But since the emergence of digital retailing, companies have created innovative strategies for attracting new clients, creating online communities, providing personalization and customization, and influencing the behavior of regulars. Moreover, there are increasing chances that marketers are paying more attention to building strong networks, expanding their operations in large markets, improving their analytics, enhancing their IT infrastructure.
Types of customer Loyalty
Single-Click Customer Loyalty: The purpose of this type of customer loyalty is to keep track of every single activity without using much effort or time. You need to know what you do to get your money’s worth. So, each time you use an app or website to communicate with an Internet provider, send a request, complete your transaction, buy a movie ticket, update your status, etc., you need to add a record of this transaction into your profile.
On average, the process takes less than 10 seconds, yet it still requires input information, which is generally hard to remember. Even though every day around the world there are millions of transactions occurring on a daily basis, companies do not have enough space to track each individual transaction. Fortunately, the solution to this problem is quite easy.
Every minute, more than 1 million websites exist on the Web and nearly half of them offer free options to download. They offer information, for example, how many movies you can watch, the best places to visit, and other details that will help your decision-making. Companies can offer loyalty to individual users and/or entire communities with unique rewards.
Since most people do not want to install hundreds of apps on their devices, the easiest option is to provide a free trial for 30 days and collect points that will give you a special bonus. However, this is often not sufficient. People will soon find that the services they need are very expensive, but the number of apps is so big that the amount of data needed to track all them is too large and the amount of required infrastructure is too high.
Therefore, traditional loyalty programs have been introduced in response to the lack of space that companies have, and some of them are really useful. As we mentioned earlier, this method uses small amounts of information (for example, we usually download ten apps per month) to identify that we would like to receive more of these apps in the future.
Of course, once you reach the maximum limit, there is no way to manage this information and it’s impossible to delete it. However, companies can track everything from the moment when you open a website to the moment when you register for a membership. From this information, they can estimate the frequency of app downloads for certain types of services and suggest to increase the amount of paid services by giving extra benefits only to those with larger amounts of active memberships.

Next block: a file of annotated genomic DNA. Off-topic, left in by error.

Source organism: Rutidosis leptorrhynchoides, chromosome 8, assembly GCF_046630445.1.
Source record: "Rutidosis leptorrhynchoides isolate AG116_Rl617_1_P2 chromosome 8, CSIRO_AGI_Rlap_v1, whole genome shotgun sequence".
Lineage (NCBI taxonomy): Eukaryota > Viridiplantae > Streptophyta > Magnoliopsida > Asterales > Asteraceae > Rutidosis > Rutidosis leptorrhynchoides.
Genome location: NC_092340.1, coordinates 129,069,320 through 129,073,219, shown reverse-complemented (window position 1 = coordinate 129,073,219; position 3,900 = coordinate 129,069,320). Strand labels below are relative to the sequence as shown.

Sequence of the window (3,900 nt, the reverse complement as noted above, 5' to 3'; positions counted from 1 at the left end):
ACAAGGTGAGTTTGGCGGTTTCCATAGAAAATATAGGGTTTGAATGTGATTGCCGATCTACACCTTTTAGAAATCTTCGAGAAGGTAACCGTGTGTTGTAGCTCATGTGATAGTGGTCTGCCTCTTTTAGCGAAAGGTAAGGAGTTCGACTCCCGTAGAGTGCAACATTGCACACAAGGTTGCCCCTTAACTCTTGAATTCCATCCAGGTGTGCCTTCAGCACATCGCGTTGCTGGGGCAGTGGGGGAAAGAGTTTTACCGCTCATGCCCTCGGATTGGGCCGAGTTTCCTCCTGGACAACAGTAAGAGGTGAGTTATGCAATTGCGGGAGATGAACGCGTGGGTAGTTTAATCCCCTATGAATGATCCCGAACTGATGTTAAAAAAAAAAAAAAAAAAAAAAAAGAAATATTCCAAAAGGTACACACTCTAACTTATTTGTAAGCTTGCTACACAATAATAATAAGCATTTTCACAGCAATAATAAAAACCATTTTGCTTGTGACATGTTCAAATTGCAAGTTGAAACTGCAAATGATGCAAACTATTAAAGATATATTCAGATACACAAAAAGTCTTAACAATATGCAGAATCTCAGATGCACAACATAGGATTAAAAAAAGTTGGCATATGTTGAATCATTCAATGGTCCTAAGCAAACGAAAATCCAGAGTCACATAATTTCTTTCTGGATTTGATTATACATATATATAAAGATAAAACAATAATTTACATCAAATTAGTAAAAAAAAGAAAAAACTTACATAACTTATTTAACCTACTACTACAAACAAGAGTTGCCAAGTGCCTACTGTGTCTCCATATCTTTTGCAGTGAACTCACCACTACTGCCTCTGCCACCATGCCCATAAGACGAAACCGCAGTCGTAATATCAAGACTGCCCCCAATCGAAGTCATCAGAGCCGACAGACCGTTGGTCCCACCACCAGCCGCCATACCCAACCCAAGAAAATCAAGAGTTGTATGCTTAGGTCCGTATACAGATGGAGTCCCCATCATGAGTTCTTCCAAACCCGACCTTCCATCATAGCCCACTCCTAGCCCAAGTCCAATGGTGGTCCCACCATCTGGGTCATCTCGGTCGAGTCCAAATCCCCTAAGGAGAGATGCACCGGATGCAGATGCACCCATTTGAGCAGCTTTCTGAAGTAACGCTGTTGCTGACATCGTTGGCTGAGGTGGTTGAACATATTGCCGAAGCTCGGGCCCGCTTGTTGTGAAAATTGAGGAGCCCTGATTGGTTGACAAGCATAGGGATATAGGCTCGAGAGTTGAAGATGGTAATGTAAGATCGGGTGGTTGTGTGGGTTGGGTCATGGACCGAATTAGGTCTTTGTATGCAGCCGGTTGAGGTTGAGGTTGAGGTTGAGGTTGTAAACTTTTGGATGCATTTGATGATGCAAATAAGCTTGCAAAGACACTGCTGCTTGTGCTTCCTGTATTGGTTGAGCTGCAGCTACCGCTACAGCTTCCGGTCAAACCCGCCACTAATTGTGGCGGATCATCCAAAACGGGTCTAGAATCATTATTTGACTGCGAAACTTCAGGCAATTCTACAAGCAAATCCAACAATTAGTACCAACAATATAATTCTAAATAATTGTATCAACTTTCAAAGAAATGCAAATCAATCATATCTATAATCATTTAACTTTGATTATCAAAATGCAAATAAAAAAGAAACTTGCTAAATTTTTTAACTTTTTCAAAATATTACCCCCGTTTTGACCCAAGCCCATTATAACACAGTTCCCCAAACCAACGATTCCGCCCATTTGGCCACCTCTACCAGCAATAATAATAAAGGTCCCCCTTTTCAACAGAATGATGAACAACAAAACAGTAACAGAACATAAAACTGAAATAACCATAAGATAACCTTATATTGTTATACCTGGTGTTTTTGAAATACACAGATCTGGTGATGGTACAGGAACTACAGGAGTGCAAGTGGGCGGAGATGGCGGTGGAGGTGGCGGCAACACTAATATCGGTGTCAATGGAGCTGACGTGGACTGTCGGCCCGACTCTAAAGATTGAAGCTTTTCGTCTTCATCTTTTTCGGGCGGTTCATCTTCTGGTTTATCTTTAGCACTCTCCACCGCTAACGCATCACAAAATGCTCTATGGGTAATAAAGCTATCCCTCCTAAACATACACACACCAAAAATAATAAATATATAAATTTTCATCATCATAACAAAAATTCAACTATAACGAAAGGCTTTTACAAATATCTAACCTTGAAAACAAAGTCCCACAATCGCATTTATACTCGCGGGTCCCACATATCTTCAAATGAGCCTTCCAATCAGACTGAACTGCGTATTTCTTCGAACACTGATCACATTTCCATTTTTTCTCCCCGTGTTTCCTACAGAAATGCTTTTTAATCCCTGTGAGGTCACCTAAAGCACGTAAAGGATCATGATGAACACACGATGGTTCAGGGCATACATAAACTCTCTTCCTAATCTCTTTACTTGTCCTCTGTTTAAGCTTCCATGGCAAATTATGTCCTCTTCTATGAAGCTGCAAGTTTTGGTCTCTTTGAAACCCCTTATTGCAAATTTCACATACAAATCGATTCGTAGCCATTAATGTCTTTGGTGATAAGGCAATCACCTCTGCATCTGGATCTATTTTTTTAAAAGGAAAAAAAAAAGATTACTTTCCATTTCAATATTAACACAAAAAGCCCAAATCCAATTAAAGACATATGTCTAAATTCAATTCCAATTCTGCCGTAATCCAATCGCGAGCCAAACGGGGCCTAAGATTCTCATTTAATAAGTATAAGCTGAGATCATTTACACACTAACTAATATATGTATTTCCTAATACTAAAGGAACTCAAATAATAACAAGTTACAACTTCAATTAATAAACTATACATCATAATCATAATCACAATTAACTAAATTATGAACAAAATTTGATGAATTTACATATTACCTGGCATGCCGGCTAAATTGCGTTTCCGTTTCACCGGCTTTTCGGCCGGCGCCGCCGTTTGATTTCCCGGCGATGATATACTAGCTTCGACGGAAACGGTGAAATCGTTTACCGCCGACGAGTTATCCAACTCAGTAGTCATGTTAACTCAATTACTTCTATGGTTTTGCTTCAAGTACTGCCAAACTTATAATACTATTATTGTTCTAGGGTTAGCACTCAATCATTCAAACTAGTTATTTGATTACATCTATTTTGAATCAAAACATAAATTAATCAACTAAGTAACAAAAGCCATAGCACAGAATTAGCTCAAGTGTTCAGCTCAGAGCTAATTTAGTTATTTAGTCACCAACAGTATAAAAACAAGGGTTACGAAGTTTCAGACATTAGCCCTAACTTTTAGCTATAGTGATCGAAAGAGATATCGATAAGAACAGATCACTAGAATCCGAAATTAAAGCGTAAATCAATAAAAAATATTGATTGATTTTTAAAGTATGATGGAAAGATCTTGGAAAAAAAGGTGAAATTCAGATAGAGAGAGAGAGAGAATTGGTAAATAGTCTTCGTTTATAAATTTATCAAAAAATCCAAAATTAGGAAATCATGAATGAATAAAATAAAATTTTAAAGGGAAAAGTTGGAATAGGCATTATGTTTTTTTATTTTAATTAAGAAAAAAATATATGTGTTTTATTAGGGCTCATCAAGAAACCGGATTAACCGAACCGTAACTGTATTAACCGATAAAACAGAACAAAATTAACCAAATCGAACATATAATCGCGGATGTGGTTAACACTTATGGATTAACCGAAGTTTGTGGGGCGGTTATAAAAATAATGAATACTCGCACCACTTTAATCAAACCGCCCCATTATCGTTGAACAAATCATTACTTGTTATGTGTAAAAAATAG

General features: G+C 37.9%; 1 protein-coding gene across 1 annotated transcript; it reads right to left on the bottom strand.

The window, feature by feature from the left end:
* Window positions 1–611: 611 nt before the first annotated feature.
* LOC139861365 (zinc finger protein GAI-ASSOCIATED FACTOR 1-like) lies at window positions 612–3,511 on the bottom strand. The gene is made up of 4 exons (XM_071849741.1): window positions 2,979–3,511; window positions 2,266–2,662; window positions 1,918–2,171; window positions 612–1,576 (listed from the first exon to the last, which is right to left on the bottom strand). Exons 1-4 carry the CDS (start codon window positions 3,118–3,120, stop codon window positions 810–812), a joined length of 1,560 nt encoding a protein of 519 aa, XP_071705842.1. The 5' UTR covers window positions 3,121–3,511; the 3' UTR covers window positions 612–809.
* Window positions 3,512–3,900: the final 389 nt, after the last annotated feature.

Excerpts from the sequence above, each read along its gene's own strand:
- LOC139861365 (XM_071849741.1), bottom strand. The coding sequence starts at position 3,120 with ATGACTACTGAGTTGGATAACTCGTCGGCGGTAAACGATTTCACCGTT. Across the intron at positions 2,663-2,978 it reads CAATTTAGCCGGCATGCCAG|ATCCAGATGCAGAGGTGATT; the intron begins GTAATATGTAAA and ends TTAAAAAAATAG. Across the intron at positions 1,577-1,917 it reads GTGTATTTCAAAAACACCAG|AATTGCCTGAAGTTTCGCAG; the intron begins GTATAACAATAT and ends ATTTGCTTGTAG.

Multi-Click Customer Loyalty: This method is used for similar reasons. Instead of choosing a few apps to add to your phone, maybe you’re interested in reading the latest news, watching YouTube videos, downloading memes, finding recipes, playing songs, etc., the following examples show what we mean. By monitoring which apps you used recently, you can analyze what percentage of people use these apps and the nature of your interests and hobbies.
And then make suggestions for the ones you would like to download and keep in your phone and which would be good for you since you love to play sports or watch TV shows. Then you can measure how many times you downloaded a new episode of Game of Thrones and you see how much data it uses. Or perhaps your favorite band is looking for ways to enter a contest. Now that you’ve got a clue, here’s the great news: all of them will have already been uploaded to your smartphone.
So, how many times does Beyoncé score 100 thousand likes on her recent posts? That doesn’t count how many times she visits page of Wikipedia and sees the latest scientific studies. All of the data is stored in your device in a database. If someone sends you a questionnaire, you answer it and share the answers with our team via Messenger. We have thousands of users on Facebook, and they have shared information about themselves with us, which means we can easily identify our friends and analyze their behaviors on a monthly basis.
Cross-Click Customer Loyalty: This kind of customer loyalty is based on cross-platform interaction. Sometimes people just don’t like to call someone or ask questions. They prefer to find answers and information in the Internet, either reading an article you find helpful on Google or searching for directions on Maps.
How can companies improve the quality of communication when they know nothing in advance and when everyone wants to save their time and be happy? In order that happens, they need to turn back to offline methods, so called cross-platform interactions. They tend to involve social networking, email, live chat, web-to-app interface, etc. The first step is to create a list of channels, and then start tracking all interactions with these channels to build accurate profiles of potential